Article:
JORDANIE -  2012122big19318.jpegThe cultural heritage sites of Jordan are threatened by industrialisation, urbanisation and agricultural expansion, according to Sharifa Nofa Bint Nasser, president of the Friends of Archaeology and Heritage Society (FoAH). “Despite the fact that many economic developments such as factories, airports and roads are beneficial to the country, many were developed near these sites, causing environmental pollution, air pollution and even visual pollution,” Sharifa Nofa said at a lecture organised by the FoAH last week.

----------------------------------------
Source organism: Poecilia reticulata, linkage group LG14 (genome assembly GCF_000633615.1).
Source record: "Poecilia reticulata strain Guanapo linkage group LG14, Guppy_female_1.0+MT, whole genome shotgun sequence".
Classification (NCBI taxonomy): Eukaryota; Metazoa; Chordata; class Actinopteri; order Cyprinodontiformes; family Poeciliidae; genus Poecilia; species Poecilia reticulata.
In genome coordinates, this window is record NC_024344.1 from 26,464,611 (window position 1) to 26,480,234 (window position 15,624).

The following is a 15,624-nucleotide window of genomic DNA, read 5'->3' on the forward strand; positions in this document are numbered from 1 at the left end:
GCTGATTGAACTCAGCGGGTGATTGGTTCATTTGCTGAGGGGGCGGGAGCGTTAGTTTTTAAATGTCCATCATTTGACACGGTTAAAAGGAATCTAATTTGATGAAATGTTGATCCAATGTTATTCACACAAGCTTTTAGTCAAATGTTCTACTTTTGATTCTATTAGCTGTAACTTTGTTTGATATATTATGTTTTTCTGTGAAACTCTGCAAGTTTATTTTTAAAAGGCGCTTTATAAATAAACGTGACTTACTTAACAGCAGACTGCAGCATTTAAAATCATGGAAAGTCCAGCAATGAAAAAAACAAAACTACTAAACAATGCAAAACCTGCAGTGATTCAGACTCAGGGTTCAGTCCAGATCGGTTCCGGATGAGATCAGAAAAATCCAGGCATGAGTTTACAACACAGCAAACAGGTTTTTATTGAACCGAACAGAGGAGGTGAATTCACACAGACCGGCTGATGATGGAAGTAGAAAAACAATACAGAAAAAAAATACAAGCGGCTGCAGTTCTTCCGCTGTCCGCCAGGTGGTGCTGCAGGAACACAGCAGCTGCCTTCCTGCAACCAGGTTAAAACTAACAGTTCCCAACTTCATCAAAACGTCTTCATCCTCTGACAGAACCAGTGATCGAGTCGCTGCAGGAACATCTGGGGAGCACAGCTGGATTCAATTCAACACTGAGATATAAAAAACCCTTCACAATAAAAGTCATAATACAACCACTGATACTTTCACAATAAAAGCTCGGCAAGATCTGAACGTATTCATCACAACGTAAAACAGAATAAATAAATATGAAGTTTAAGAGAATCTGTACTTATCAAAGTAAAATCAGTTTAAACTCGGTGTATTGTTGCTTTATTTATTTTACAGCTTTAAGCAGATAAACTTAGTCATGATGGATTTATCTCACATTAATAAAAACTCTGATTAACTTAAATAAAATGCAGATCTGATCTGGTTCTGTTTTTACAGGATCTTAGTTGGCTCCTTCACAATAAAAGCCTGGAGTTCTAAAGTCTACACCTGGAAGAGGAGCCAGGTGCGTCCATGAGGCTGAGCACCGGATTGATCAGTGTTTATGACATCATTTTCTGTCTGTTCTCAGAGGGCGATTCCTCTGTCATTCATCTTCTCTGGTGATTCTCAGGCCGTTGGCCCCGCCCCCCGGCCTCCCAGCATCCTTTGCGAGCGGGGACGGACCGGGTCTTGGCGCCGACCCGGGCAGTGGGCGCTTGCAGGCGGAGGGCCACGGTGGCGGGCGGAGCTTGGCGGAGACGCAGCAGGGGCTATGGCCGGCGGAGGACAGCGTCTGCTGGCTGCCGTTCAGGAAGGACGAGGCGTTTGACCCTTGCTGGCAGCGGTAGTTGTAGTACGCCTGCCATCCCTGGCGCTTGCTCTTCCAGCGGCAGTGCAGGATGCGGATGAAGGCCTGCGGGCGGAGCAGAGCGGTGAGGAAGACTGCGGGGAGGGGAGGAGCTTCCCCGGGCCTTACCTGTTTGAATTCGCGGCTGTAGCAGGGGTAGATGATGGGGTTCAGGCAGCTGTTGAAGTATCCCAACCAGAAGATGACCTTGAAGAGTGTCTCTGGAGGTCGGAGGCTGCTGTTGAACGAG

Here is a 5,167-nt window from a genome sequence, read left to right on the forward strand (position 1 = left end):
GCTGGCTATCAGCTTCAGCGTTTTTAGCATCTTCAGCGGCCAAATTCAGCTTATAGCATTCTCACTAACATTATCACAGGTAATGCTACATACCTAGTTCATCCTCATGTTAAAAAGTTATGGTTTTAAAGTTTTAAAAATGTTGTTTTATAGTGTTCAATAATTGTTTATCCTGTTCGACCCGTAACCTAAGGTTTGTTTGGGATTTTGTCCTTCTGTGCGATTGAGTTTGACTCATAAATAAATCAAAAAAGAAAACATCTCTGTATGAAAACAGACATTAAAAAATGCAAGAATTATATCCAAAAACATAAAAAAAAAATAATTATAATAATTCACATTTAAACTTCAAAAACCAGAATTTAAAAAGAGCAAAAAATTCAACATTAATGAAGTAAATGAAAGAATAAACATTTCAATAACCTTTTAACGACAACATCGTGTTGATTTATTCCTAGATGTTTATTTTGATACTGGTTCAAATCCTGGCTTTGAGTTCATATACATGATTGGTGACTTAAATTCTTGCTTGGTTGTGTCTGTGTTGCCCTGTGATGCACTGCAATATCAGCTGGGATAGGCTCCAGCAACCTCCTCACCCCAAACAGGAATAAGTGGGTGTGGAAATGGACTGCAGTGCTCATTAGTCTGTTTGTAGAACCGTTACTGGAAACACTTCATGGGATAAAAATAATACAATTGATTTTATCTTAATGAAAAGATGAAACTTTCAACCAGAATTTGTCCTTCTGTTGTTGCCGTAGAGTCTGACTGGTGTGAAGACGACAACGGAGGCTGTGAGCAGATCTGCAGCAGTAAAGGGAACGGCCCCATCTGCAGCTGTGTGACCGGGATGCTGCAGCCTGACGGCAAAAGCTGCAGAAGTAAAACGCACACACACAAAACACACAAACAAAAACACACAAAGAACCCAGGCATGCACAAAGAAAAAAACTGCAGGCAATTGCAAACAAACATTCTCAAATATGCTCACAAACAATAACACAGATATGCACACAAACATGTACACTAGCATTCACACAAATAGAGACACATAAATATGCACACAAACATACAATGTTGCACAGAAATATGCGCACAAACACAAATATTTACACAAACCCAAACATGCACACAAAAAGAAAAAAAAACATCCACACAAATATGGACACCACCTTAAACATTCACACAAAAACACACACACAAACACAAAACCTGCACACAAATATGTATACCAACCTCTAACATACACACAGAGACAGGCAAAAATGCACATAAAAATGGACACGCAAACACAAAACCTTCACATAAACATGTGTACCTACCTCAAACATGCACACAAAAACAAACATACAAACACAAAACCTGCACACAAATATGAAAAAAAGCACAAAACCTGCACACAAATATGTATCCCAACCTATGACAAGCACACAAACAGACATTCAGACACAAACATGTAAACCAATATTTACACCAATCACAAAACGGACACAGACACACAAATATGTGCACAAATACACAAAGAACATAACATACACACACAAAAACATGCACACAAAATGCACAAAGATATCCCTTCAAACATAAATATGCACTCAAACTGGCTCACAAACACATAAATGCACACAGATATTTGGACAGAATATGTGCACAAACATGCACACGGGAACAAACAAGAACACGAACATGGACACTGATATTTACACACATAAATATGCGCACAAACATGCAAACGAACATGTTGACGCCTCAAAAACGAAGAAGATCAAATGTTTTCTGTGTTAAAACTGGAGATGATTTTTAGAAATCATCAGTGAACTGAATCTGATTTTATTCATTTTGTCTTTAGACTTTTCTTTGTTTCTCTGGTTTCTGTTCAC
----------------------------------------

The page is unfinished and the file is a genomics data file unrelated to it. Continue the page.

CHINE – Xi’an - Archaeologists have found a large palace complex in the tomb of China's first feudal emperor in Xi'an, capital of the Shaanxi province. The site has been world-famous since the 1974 discovery of the Terracotta Warriors in the funerary pits.  A researcher on the excavation told Xinhua News Agency that the palace of Qin Shihuang (259-210 BC) was composed of 10 courtyard houses and a main building with a total area about one-fourth the size of the Forbidden City in Beijing. Sun Weigang, associate researcher at the Shaanxi Provincial Institute of Archaeology, also said archaeologists had worked on the ancient buildings since 2010 and found that the palace in the tomb is 690 meters long and 250 meters wide with a total area of about 170,000 square meters. Despite warfare in late Qin (211-206 BC) and early Western Han (206 BC-AD24) dynasties and more than 2,000 years of natural destruction, basic relics including walls, sewers, doorways and rock roads remain intact, and even bricks and pottery pieces have been found. Sun said that the plane-mapping diagram made by the archaeologists showed that the ancient complex had a central axis and a main building, a layout in accordance with traditional Chinese culture. The historical record showed that Emperor Qin Shihuang planned the construction of his cemetery soon after he was enthroned, and the large cemetery and mausoleum showed that he wanted to continue his imperial life after his death. The emperor, who was born Ying Zheng, came to the throne of the Qin at age 13 and took over the affairs of the state at age 22. By 211 BC, he annexed six rival principalities and established the first feudal empire in Chinese history. The cemetery is located in Lintong district of Xi'an city, and the discovery of the Terracotta Warriors nearly four decades ago made it a hot tourism destination, visited by millions of tourists from home and abroad every year. UNESCO declared the army a World Heritage Site in 1987, and archaeologists believe as many as 6,000 clay soldiers stand in the largest of three pits at the site, which continues to be excavated. Archaeologists say that the newly discovered palace complex retains only its massive framework, but that largely intact pattern offers great value for the study of an ancient imperial palace and the development of human civilization.